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Life as a Zombie

I'm obsessed with zombie movies. I've seen them all. I think it's because I can relate to them. They're a part of my tribe. At least, it felt that way for some time before light dawned on me. You see, I think most of us have fallen into a zombie trap at some point or another. It's inevitable in a culture that values more. More stuff, more work, more activities, more technology, more standards to describe a successful life.

And don't get me started on social media, it is the best zombie bait. I'm sure those of you with teenage children have seen them become zombie-like in their obsession. Zombies that thrash when their phones are taken away or zombies that lay dead for days when they aren't meeting other zombie expectations to have more.

Zombies have no soul, no mind that tells them to change their ways, just a body that stays focused on one task: to survive. You survive by having more. They keep moving from target to target, nonstop eating of flesh, never satisfied. And sometimes life throws bullets at it, to make it stop. But most of the time, the bullets do nothing. Just a small flesh wound. The zombie keeps limping to the next thing, keeps searching for the next meal to satisfy its soulless body, and there are no emotions or rationality behind their actions. Survive, survive, survive. On repeat for an indefinite amount of time.

For much of my young adulthood and into the early years of motherhood, I was a zombie. Twenty years of zombie life. It was a feeling of pure numbness. Very little brought joy, not even the accomplishments I worked hard to achieve as a student, as a teacher, as a mother.

For example, I worked hard juggling an internship, two part-time jobs, and a full-time course load, in addition to reading every textbook from front cover to back cover to score at least a 98 on my exams. Yet I felt nothing when I walked the university stage for my bachelor's, for my credential, nor for my Master's with an honorary distinction. I felt nothing when I received multiple awards, was invited to various elite societies, or nominated for recognition. I had no soul, no purpose other than achieve, achieve, achieve. The recognition and ceremonies were just something to chew up and swallow in 5 seconds, before moving on to the next thing. I declined invitations to join mental health research programs, study abroad, network, join clubs or activities that smelled like fun.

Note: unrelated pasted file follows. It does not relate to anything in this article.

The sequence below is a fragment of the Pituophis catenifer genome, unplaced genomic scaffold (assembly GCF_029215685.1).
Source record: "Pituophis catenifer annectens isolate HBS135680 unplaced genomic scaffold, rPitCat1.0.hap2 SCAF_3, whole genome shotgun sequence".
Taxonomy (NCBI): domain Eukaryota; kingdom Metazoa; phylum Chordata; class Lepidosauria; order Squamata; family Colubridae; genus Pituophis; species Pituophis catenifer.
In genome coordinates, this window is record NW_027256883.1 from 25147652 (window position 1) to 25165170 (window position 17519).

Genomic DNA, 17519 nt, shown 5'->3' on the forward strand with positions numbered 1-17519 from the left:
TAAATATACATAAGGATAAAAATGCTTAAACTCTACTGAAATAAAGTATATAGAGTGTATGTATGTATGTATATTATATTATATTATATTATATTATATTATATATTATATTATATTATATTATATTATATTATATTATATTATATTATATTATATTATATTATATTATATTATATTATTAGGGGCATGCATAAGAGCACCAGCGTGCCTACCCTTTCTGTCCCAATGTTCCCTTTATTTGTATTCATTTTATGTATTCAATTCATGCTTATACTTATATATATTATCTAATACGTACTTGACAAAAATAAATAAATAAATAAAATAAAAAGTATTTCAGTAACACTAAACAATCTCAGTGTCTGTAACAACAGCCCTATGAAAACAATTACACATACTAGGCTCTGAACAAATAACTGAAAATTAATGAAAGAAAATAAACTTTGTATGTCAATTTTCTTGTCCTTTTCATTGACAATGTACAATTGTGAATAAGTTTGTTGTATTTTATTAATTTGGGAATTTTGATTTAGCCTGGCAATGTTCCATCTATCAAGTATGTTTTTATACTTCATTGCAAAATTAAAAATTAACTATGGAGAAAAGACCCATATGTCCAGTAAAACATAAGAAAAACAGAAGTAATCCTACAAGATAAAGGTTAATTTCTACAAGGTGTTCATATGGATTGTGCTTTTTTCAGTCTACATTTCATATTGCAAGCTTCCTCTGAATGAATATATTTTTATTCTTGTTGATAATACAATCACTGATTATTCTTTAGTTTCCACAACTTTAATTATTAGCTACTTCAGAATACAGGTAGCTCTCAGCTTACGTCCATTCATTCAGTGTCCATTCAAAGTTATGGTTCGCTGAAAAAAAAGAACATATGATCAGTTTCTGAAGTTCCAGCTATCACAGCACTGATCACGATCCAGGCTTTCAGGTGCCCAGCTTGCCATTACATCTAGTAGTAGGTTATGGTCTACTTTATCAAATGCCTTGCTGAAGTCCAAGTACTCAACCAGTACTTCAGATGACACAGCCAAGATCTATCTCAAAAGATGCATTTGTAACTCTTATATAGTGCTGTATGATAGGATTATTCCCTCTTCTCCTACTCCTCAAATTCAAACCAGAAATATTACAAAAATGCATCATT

I was on a mission to survive.

Not to live a life.

Looking through my various awards, there is one assignment that meant something to me. I received a B for my work. It was for a journalism class and the instructor, an established journalistic writer, was highly critical of written pieces. Her written note, made me swell with pride. She wrote, "Nice work - you write well - make a lot of good points."

I was in awe of myself. And it activated a small glimmer of light that made my zombie heart pulse a bit.

Out of all of my accomplishments, why was that one small pencil-written note enough to make me awaken, even for a small moment? I think it's because it touched on my soul's desire. Not my physical and mental need to accomplish more. It satisfied the standards of my soul as a writer. That's where I am human.

Here I am, now 38, and I am alive. Fully alive. Because I have connected with myself as a writer, as a poet, as a speaker, as a multi-passionate life-long learner. I am no longer seeking achievements for other people, I am seeking joy. My joy.

My transformation from zombie to human was a twenty year process, with hungry dark nights in between, and my hope as a life coach is to help my fellow zombies not waste so much time chasing the thing that keeps them in zombie paradise. If I can help people find themselves and create a life of their wildest dreams, not matter how big or small, it's a good day's work.

I mean, who wants to live in a world full of zombies? That's what movies are for.

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